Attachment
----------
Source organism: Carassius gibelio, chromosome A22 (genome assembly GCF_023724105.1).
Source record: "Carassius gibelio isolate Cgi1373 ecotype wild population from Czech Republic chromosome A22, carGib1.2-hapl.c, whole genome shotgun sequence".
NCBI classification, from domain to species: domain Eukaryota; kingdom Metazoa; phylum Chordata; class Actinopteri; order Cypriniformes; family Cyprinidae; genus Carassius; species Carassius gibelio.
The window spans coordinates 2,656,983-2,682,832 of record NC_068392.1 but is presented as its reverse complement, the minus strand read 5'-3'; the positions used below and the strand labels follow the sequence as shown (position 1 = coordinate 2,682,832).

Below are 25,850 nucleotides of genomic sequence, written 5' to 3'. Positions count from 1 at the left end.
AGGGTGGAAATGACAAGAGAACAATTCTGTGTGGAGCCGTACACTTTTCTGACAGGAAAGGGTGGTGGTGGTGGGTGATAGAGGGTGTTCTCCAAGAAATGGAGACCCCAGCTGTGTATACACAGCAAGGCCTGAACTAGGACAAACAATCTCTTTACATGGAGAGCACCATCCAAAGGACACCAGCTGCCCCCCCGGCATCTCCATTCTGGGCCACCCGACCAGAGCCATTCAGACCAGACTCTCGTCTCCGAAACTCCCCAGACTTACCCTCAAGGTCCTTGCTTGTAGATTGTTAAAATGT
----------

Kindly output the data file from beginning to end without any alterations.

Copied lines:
Source organism: Carassius gibelio, chromosome A22 (genome assembly GCF_023724105.1).
Source record: "Carassius gibelio isolate Cgi1373 ecotype wild population from Czech Republic chromosome A22, carGib1.2-hapl.c, whole genome shotgun sequence".
NCBI classification, from domain to species: domain Eukaryota; kingdom Metazoa; phylum Chordata; class Actinopteri; order Cypriniformes; family Cyprinidae; genus Carassius; species Carassius gibelio.
The window spans coordinates 2,656,983-2,682,832 of record NC_068392.1 but is presented as its reverse complement, the minus strand read 5'-3'; the positions used below and the strand labels follow the sequence as shown (position 1 = coordinate 2,682,832).

Below are 25,850 nucleotides of genomic sequence, written 5' to 3'. Positions count from 1 at the left end.
AGGGTGGAAATGACAAGAGAACAATTCTGTGTGGAGCCGTACACTTTTCTGACAGGAAAGGGTGGTGGTGGTGGGTGATAGAGGGTGTTCTCCAAGAAATGGAGACCCCAGCTGTGTATACACAGCAAGGCCTGAACTAGGACAAACAATCTCTTTACATGGAGAGCACCATCCAAAGGACACCAGCTGCCCCCCCGGCATCTCCATTCTGGGCCACCCGACCAGAGCCATTCAGACCAGACTCTCGTCTCCGAAACTCCCCAGACTTACCCTCAAGGTCCTTGCTTGTAGATTGTTAAAATGT